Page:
GEOFFREY POPE has been recognized through numerous appointments and commissions as a conductor and composer. Pope received his undergraduate degree in composition at the University of Southern California. He received master’s degrees in composition and conducting at the Eastman School of Music, where he was awarded the prestigious Walter Hagen Conducting Prize. In 2017, he completed his doctorate in conducting at the University of California, Los Angeles. A proponent of contemporary music and opera, Pope seeks to present provocative and engaging programs that have a strong cultural impact.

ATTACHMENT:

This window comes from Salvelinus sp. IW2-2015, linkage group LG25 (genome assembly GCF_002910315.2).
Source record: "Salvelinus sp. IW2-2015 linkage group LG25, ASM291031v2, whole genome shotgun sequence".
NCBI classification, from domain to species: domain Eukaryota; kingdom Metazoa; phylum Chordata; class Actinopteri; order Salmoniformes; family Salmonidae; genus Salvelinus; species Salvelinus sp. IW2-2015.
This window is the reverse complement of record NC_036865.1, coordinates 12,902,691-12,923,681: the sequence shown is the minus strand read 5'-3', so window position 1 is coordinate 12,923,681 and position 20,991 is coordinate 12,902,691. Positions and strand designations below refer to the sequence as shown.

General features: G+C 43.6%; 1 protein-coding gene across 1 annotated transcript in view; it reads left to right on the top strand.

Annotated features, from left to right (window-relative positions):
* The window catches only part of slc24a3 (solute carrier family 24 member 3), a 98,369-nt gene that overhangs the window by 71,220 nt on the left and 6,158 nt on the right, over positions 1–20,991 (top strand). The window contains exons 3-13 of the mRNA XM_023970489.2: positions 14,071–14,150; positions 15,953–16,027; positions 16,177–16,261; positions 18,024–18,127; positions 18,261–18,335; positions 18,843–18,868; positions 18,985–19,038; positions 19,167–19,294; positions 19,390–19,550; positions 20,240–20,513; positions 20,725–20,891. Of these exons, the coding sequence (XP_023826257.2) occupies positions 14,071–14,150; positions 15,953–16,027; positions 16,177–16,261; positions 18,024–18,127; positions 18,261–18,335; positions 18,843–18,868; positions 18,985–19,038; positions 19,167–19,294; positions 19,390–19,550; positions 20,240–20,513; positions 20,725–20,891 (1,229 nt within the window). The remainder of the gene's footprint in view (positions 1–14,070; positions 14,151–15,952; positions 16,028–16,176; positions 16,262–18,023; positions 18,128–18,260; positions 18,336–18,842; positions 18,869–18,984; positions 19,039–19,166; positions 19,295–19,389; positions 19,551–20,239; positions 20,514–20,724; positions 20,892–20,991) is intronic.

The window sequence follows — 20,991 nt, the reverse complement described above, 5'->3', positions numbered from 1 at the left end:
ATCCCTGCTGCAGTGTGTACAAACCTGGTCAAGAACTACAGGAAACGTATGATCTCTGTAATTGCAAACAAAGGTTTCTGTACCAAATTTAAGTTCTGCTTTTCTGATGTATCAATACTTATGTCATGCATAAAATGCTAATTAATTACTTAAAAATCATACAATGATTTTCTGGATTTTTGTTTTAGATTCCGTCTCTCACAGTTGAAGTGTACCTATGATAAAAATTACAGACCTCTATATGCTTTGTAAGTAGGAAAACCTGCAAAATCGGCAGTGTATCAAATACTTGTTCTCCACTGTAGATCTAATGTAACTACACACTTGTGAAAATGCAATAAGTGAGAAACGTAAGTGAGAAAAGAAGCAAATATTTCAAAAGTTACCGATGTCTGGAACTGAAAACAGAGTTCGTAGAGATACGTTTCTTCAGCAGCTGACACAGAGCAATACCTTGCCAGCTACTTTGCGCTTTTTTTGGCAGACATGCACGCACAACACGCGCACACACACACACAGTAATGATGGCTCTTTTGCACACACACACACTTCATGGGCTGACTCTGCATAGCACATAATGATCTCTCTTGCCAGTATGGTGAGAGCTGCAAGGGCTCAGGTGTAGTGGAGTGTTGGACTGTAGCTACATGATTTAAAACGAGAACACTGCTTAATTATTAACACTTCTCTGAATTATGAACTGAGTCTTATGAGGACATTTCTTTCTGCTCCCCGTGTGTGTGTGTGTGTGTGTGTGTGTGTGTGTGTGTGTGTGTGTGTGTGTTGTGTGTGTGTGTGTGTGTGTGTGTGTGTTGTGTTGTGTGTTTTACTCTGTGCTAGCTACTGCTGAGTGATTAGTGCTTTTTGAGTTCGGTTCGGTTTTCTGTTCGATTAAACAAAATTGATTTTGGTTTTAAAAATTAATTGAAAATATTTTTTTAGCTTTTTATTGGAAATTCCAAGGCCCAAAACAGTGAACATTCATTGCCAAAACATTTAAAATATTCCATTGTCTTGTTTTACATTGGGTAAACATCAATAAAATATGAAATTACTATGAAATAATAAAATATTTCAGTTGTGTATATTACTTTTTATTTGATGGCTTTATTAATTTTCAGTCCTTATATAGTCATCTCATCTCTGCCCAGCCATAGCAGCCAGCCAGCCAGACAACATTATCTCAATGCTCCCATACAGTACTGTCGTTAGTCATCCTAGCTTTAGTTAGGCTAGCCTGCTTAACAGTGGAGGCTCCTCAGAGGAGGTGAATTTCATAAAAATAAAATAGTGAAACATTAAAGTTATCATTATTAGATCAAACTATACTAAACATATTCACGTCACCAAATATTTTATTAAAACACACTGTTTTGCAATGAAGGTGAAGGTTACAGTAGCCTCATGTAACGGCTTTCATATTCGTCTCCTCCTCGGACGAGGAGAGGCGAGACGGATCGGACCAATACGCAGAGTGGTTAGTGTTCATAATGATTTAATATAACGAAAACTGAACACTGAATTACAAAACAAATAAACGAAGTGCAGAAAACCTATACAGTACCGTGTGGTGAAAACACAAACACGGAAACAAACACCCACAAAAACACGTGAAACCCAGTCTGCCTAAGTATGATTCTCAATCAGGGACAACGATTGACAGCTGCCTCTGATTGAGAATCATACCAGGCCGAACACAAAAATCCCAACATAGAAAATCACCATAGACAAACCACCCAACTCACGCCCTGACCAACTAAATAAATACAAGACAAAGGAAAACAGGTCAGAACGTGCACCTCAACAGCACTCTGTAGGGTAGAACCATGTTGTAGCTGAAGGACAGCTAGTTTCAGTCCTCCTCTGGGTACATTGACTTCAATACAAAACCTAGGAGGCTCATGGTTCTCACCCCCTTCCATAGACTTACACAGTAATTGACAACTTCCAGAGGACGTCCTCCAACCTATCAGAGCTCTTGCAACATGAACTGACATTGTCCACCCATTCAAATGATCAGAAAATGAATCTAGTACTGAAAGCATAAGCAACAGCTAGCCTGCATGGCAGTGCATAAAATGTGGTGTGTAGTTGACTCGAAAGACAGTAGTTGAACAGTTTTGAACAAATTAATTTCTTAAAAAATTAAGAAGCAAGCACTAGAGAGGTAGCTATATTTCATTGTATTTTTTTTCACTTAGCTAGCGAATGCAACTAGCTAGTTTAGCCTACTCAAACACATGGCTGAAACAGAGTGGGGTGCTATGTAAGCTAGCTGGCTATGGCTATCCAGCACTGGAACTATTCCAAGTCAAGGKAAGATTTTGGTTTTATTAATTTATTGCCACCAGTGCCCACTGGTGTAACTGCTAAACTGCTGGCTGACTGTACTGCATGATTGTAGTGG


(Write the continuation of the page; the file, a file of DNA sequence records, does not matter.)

As a conductor, Pope has appeared with a number of ensembles throughout the United States and Europe. In 2017, he conducted Son of Chamber Symphony for the composer at UCLA’s symposium Inside the (G)Earbox: John Adams @ 70. His 2016 work includes conducting a performance of Opera UCLA’s Così fan tutte, the Britten Serenade for Tenor, Horn, and Strings with tenor Thomas Thompson and hornist Rachel O’Connor, and the first English-language production of Sweeney Todd in Budapest. His 2015 engagements included the premiere of Jason Barabba’s Lettere da Triggiano oratorio with the What’s Next? Ensemble and members of the Los Angeles Master Chorale, as well as a multimedia concert performance of Osvaldo Golijov’s Ayre with soprano Terri Richter at the Hammer Museum. Pope made his European conducting debut in 2015 with the Pleven Philharmonic (Bulgaria), leading workshop performances of Dvorak, Elgar, and Barber. Prior work includes performances of Schoenberg’s Pierrot Lunaire with the Experimental Playground Ensemble throughout the Denver Metropolitan Area, including at the famed jazz club Dazzle, to great acclaim. From 2010-2012, Pope served as Assistant Conductor of Musica Nova, Eastman’s renowned contemporary music group, and has prepared ensembles for eminent conductors Brad Lubman, Jeffrey Milarsky, and Alan Pierson, in addition to working with Eastman resident composers Oliver Knussen, Steven Stucky and Tristan Murail. He is the Founding Music Director of the Sound ExChange Orchestra, an ensemble devoted to presenting concerts of standard and new repertoire in unorthodox settings to encourage audience interaction with performers and inspire a new generation of listeners. Pope has appeared with the OSSIA New Music ensemble, the Eastman School Symphony Orchestra, and has functioned as Music Director for the Eastman Graduate Composers’ Sinfonietta. In 2010, he recorded Benjamin Boretz’ Violin Concerto with Tchaikovsky Medalist Charles Castleman, for the Open Space label. While at USC, Pope founded the Starving Composers’ Ensemble, some of whose recorded performances were broadcast on Classical KUSC 91.5. He also conducted the premiere of his chamber opera, The Stone House, with the Chamber Opera of USC, and served as Assistant Conductor for the USC Thornton Contemporary Music Ensemble in 2007 and 2008. The following year, he conducted a new production of Dido and Aeneas in Wichita, Kansas, directed by Kazakh performance artist Timur Bekbosunov. Recent engagements include concerts with the Aurora Symphony Orchestra, the Playground Ensemble, and the University of Denver Lamont Symphony Orchestra. In October of 2013, Pope made his first conducting debut in Boston, with Opera Brittenica’s new production of The Rape of Lucretia, as part of the worldwide Benjamin Britten Centenary celebrations, with “energy and flair” (Boston Classical Review), conducting a “warm and expressive rendering of Britten’s complicated score” (Boston Musical Intelligencer). Pope’s past conducting teachers have included Neal Stulberg, Brad Lubman, Neil Varon, and Mark Davis Scatterday.